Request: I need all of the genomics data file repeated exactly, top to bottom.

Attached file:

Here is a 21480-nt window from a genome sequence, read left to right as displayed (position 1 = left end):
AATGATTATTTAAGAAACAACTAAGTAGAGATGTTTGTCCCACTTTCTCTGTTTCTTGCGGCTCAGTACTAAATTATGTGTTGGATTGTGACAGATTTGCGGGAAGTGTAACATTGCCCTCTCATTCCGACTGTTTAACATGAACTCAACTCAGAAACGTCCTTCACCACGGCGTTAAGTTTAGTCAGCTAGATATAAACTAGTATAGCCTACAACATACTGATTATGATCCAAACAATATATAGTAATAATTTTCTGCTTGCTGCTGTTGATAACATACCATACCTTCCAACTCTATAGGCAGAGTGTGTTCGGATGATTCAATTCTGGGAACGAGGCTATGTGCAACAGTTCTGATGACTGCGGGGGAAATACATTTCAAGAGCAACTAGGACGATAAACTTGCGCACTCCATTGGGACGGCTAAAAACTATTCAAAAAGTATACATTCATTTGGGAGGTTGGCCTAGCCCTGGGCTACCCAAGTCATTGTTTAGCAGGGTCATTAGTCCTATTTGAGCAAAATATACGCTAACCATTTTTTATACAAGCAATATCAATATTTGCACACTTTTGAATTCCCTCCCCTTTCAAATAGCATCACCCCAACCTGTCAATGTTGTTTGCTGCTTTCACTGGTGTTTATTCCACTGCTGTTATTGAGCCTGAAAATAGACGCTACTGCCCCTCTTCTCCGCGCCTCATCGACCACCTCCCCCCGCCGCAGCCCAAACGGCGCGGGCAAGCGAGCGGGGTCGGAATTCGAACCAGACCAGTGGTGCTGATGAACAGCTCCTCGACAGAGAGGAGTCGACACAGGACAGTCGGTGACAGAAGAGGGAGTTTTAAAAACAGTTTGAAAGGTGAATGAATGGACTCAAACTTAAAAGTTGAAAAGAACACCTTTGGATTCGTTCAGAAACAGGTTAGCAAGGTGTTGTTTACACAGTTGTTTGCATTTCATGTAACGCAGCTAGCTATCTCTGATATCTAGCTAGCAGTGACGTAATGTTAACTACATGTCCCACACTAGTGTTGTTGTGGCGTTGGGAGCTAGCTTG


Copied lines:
Here is a 21480-nt window from a genome sequence, read left to right as displayed (position 1 = left end):
AATGATTATTTAAGAAACAACTAAGTAGAGATGTTTGTCCCACTTTCTCTGTTTCTTGCGGCTCAGTACTAAATTATGTGTTGGATTGTGACAGATTTGCGGGAAGTGTAACATTGCCCTCTCATTCCGACTGTTTAACATGAACTCAACTCAGAAACGTCCTTCACCACGGCGTTAAGTTTAGTCAGCTAGATATAAACTAGTATAGCCTACAACATACTGATTATGATCCAAACAATATATAGTAATAATTTTCTGCTTGCTGCTGTTGATAACATACCATACCTTCCAACTCTATAGGCAGAGTGTGTTCGGATGATTCAATTCTGGGAACGAGGCTATGTGCAACAGTTCTGATGACTGCGGGGGAAATACATTTCAAGAGCAACTAGGACGATAAACTTGCGCACTCCATTGGGACGGCTAAAAACTATTCAAAAAGTATACATTCATTTGGGAGGTTGGCCTAGCCCTGGGCTACCCAAGTCATTGTTTAGCAGGGTCATTAGTCCTATTTGAGCAAAATATACGCTAACCATTTTTTATACAAGCAATATCAATATTTGCACACTTTTGAATTCCCTCCCCTTTCAAATAGCATCACCCCAACCTGTCAATGTTGTTTGCTGCTTTCACTGGTGTTTATTCCACTGCTGTTATTGAGCCTGAAAATAGACGCTACTGCCCCTCTTCTCCGCGCCTCATCGACCACCTCCCCCCGCCGCAGCCCAAACGGCGCGGGCAAGCGAGCGGGGTCGGAATTCGAACCAGACCAGTGGTGCTGATGAACAGCTCCTCGACAGAGAGGAGTCGACACAGGACAGTCGGTGACAGAAGAGGGAGTTTTAAAAACAGTTTGAAAGGTGAATGAATGGACTCAAACTTAAAAGTTGAAAAGAACACCTTTGGATTCGTTCAGAAACAGGTTAGCAAGGTGTTGTTTACACAGTTGTTTGCATTTCATGTAACGCAGCTAGCTATCTCTGATATCTAGCTAGCAGTGACGTAATGTTAACTACATGTCCCACACTAGTGTTGTTGTGGCGTTGGGAGCTAGCTTG